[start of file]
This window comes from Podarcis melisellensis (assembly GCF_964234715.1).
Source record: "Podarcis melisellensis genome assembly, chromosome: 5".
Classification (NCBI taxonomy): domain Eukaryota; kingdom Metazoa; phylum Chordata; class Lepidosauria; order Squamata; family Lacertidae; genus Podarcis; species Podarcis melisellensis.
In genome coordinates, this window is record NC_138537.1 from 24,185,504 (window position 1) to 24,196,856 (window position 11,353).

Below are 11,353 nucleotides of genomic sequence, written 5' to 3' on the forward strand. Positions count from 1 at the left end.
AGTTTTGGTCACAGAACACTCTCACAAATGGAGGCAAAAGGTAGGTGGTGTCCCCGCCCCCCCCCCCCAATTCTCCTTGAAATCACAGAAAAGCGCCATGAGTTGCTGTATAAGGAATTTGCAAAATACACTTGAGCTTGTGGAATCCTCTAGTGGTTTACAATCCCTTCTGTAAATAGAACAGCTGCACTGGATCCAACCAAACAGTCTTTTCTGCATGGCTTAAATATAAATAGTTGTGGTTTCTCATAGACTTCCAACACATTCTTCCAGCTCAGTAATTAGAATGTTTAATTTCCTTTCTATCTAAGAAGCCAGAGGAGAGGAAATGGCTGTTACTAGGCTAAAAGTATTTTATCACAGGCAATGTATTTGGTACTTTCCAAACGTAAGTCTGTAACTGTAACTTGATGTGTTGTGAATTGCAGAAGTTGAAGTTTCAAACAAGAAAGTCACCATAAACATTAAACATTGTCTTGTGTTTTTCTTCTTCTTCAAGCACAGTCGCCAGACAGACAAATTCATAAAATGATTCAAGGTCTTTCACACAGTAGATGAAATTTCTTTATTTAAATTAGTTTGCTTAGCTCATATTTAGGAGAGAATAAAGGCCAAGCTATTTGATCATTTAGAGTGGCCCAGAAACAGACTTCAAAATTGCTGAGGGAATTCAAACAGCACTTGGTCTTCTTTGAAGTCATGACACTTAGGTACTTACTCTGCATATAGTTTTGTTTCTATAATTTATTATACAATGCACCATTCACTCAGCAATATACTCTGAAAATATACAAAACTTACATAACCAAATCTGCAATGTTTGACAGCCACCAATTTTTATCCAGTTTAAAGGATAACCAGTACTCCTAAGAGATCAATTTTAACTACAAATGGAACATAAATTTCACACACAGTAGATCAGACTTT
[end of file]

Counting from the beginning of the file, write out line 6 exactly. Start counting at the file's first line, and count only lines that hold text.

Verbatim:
AGTTTTGGTCACAGAACACTCTCACAAATGGAGGCAAAAGGTAGGTGGTGTCCCCGCCCCCCCCCCCCAATTCTCCTTGAAATCACAGAAAAGCGCCATGAGTTGCTGTATAAGGAATTTGCAAAATACACTTGAGCTTGTGGAATCCTCTAGTGGTTTACAATCCCTTCTGTAAATAGAACAGCTGCACTGGATCCAACCAAACAGTCTTTTCTGCATGGCTTAAATATAAATAGTTGTGGTTTCTCATAGACTTCCAACACATTCTTCCAGCTCAGTAATTAGAATGTTTAATTTCCTTTCTATCTAAGAAGCCAGAGGAGAGGAAATGGCTGTTACTAGGCTAAAAGTATTTTATCACAGGCAATGTATTTGGTACTTTCCAAACGTAAGTCTGTAACTGTAACTTGATGTGTTGTGAATTGCAGAAGTTGAAGTTTCAAACAAGAAAGTCACCATAAACATTAAACATTGTCTTGTGTTTTTCTTCTTCTTCAAGCACAGTCGCCAGACAGACAAATTCATAAAATGATTCAAGGTCTTTCACACAGTAGATGAAATTTCTTTATTTAAATTAGTTTGCTTAGCTCATATTTAGGAGAGAATAAAGGCCAAGCTATTTGATCATTTAGAGTGGCCCAGAAACAGACTTCAAAATTGCTGAGGGAATTCAAACAGCACTTGGTCTTCTTTGAAGTCATGACACTTAGGTACTTACTCTGCATATAGTTTTGTTTCTATAATTTATTATACAATGCACCATTCACTCAGCAATATACTCTGAAAATATACAAAACTTACATAACCAAATCTGCAATGTTTGACAGCCACCAATTTTTATCCAGTTTAAAGGATAACCAGTACTCCTAAGAGATCAATTTTAACTACAAATGGAACATAAATTTCACACACAGTAGATCAGACTTT